VML Contact: Janet Areson, firstname.lastname@example.org
“If I Were Mayor” Essay Contest for 7th graders deadline is March 1
VML encourages all eligible 7th graders to submit their essays before the March 1st deadline for the chance to win up to $250, a plaque and recognition in our magazine.
Let your local middle school know about this great opportunity!
Every year, the Virginia Municipal League (VML) is pleased to award deserving 7th grade essayists across the Commonwealth with a cash prize, an official plaque, and recognition. If you know of a 7th grade class from a member locality that should participate, send this link to a teacher or principal:
This year’s theme is “What I’ve Learned” and we are asking students to tell us what has worked for them, and what hasn’t, during a school year like no other.
Prizes and recognition
Regional winners selected from around the state will each receive a $150 cash prize and plaque. One statewide winner chosen from the regional winners will receive a $250 cash prize and plaque. The runner-up from the region that receives the statewide award will become that region’s winner.
Winning essays will be featured in the May issue of VML’s magazine Virginia Town & City.
How to enter
All entries must be received by end of day on Monday, March 1st. There are 2 ways to submit your entry:
You can do this yourself or you can have your teacher or someone else help you. Copy and paste your essay into the “Essay” box in the form. After VML receives your entry, your teacher will get a confirmation email.
Mail your essay with a filled-out paper entry form (see back of this flyer) attached to:
VML, Attn: 7th Grade Essay Contest
P.O. Box 12164
Richmond, VA 23241
Who is eligible?
Any 7th grade student living and/or attending school in a VML member locality (Full list available here).
VML Contact: Rob Bullington, email@example.com
Invitation for law enforcement professionals to participate in panel discussions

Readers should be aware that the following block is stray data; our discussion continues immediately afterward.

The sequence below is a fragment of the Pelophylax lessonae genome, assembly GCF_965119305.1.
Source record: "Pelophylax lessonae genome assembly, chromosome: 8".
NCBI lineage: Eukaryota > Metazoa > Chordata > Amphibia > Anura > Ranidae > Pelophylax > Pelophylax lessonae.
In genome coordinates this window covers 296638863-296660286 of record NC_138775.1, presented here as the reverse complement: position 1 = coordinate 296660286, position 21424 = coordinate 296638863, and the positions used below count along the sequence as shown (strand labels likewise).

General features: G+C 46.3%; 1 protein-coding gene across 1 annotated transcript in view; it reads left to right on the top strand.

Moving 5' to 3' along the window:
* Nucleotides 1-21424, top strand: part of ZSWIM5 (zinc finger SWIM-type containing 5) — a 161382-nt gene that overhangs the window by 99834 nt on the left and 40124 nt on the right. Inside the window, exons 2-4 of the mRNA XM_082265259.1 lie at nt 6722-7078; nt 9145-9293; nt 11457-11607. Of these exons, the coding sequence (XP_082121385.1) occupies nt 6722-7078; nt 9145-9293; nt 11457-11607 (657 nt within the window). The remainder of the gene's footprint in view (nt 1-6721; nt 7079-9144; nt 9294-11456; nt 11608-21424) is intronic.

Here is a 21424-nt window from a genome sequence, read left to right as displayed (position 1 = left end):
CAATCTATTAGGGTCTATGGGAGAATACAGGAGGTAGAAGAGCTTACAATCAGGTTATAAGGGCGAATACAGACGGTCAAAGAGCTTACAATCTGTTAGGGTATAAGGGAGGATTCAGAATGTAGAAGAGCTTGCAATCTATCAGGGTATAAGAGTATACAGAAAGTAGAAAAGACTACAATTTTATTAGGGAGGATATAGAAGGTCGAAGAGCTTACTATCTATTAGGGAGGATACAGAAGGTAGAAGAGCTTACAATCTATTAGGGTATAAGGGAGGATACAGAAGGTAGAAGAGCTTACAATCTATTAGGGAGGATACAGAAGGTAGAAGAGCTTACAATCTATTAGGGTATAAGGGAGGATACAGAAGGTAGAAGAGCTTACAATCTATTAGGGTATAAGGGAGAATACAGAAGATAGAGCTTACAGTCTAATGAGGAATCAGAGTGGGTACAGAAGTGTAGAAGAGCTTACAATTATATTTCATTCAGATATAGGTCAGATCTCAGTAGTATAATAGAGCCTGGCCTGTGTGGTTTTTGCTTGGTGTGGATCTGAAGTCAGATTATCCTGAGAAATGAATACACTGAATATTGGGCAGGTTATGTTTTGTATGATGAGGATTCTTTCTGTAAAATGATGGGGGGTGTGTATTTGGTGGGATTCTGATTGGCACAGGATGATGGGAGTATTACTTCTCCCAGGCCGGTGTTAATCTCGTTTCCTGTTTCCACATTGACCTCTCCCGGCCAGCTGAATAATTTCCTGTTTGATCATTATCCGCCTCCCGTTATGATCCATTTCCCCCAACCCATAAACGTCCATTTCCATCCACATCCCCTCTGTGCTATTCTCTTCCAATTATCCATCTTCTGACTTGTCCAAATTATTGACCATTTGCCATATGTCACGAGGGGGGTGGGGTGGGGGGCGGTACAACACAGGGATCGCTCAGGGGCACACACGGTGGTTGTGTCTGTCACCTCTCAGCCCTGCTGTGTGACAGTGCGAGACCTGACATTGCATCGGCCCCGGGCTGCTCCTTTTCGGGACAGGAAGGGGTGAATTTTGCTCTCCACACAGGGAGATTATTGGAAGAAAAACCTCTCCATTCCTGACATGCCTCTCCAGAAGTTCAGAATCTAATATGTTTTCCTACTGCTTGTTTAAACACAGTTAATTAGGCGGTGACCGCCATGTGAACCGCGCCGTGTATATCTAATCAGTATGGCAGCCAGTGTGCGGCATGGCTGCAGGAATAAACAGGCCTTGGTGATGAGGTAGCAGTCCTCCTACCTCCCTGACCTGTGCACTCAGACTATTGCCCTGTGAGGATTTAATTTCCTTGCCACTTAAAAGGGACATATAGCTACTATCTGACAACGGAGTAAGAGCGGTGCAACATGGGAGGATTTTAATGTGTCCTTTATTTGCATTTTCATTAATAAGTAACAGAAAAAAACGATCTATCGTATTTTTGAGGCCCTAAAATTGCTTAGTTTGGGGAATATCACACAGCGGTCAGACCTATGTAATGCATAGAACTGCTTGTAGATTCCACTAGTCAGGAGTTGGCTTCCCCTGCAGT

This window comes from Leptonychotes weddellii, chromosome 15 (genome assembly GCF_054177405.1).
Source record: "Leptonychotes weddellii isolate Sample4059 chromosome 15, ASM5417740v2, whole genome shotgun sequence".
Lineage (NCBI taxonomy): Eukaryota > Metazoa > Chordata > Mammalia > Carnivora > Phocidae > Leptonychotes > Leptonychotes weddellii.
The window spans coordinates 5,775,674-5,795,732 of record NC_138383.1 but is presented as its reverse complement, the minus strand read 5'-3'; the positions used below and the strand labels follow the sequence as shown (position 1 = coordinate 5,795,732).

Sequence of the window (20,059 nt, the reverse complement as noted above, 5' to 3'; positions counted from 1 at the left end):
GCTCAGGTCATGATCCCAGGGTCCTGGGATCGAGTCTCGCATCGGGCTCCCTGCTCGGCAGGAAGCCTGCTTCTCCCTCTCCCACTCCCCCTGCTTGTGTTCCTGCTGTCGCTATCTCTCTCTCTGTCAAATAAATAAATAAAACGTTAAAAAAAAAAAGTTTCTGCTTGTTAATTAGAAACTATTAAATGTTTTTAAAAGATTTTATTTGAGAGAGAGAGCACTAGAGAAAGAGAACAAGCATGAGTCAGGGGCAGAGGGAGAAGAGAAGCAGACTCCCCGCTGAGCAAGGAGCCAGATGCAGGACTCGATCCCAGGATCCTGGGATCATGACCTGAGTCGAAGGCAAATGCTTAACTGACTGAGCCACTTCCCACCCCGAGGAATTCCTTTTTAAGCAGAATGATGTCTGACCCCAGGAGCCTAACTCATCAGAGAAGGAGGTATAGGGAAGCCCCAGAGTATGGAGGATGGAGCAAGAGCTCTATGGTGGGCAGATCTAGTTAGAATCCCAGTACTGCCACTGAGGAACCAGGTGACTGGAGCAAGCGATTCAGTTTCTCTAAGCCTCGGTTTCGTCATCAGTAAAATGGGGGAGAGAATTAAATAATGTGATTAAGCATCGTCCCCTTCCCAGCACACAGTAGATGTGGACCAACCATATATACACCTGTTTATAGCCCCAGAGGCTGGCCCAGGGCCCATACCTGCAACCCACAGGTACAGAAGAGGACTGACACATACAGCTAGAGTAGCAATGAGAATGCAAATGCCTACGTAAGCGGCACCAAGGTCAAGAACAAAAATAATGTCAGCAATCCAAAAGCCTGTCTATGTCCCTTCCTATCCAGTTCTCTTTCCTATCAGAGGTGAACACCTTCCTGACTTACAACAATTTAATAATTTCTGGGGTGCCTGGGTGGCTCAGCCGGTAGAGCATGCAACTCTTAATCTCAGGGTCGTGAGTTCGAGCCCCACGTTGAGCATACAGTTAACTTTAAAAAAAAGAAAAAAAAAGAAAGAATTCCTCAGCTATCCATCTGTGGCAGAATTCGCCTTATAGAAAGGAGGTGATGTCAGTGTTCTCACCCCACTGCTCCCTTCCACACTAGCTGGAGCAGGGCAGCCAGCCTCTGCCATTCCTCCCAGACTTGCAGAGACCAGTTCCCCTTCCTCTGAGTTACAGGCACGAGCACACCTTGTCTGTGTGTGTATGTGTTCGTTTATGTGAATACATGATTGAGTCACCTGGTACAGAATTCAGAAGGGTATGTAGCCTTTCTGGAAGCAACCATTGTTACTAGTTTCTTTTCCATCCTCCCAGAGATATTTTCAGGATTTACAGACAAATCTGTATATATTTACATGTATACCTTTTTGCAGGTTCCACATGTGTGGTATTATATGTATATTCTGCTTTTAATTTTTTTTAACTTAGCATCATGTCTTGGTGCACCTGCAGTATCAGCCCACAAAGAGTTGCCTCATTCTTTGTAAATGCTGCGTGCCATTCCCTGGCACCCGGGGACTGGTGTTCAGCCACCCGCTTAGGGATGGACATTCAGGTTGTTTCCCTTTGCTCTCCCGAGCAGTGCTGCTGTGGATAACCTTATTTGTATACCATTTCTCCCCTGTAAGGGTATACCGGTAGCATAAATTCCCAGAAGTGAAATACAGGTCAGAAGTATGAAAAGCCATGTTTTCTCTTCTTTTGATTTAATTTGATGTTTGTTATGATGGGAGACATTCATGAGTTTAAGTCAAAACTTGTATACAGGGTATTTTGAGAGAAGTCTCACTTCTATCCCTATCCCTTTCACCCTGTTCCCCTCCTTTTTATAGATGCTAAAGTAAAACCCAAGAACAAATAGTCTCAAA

VML partner organization Polco has begun hosting a weekly panel conversation with local government leaders around the challenges of engagement during COVID. These have proven successful in gathering, and sharing perspectives, ideas, and creative solutions with other leaders in local government.
Recently, the group initiated weekly panel conversations focused on understanding and managing community expectations on local police service delivery. Each panel, held every Tuesday, includes three leaders in local law enforcement. Three topics are discussed:
- What role should the community play in guiding or influencing the delivery of local police services?
- What strategies do you use for managing community expectations?
- What tools and methods do you use to understand residents’ expectations and priorities regarding local police services?
The intent is to gather perspectives and share them with others facing the same challenges.
VML encourages any leaders in law enforcement who might like to participate on one of the panels to let us know and we will help facilitate your involvement.
VML Contact: Rob Bullington, firstname.lastname@example.org
Grant training opportunities coming in March
The Metropolitan Washington Council of Governments, Grant Writing USA and other regional partners are offering two online training opportunities in March with discounts available for officials and staff from VML member localities.
Step #1: Write a Successful Proposal and Find the Funding
March 9-10, 2021, 9:30 – 4:30 ET
Attend this two-day grant writing workshop and you’ll learn how to find grants and write winning grant proposals. Beginning and experienced grant writers from city, county and state agencies as well as nonprofits, K-12, colleges and universities are encouraged to attend.
Virginia Municipal League members and their staff are eligible for a special tuition rate of $425 which includes two days of terrific instruction and downloadable class materials in PDF format. Please use the discount code “ASSN” to receive this $30 discount off full price at registration.
Registrants have unlimited access to on-demand replays through April 9, 2021. Full details and registration are here.
Step #2: Learn the Current Grant Management Guidelines Stay in Compliance, Survive an Audit
March 30-31, 2021, 9:30 – 4:30 ET
This two-day grant management workshop is for grant recipient organizations across all disciplines. Attend this class and you will learn how to stay in compliance with pre-COVID and new grant management requirements. This class is suitable for beginning and experienced grants administrators.
Virginia Municipal League members and their staff receive a special tuition rate of $565. Please use code “ASSN” to receive this $30 discount off full price at registration. This program includes downloadable class materials in PDF format.
Registrants have unlimited access to on-demand replays through April 30, 2021. Full details and registration are available here.
Attend both classes and receive $70 off your combined tuition. Groups of 5 or more receive a $50 discount per person. Discounts for Grant Writing USA alumni, nonprofits, and some associations are available.
Checks, cards, and purchase orders are welcome. City, county, and state agencies have 30 days after the live class to pay.
Grant Writing USA Contact: Janet Darling, email@example.com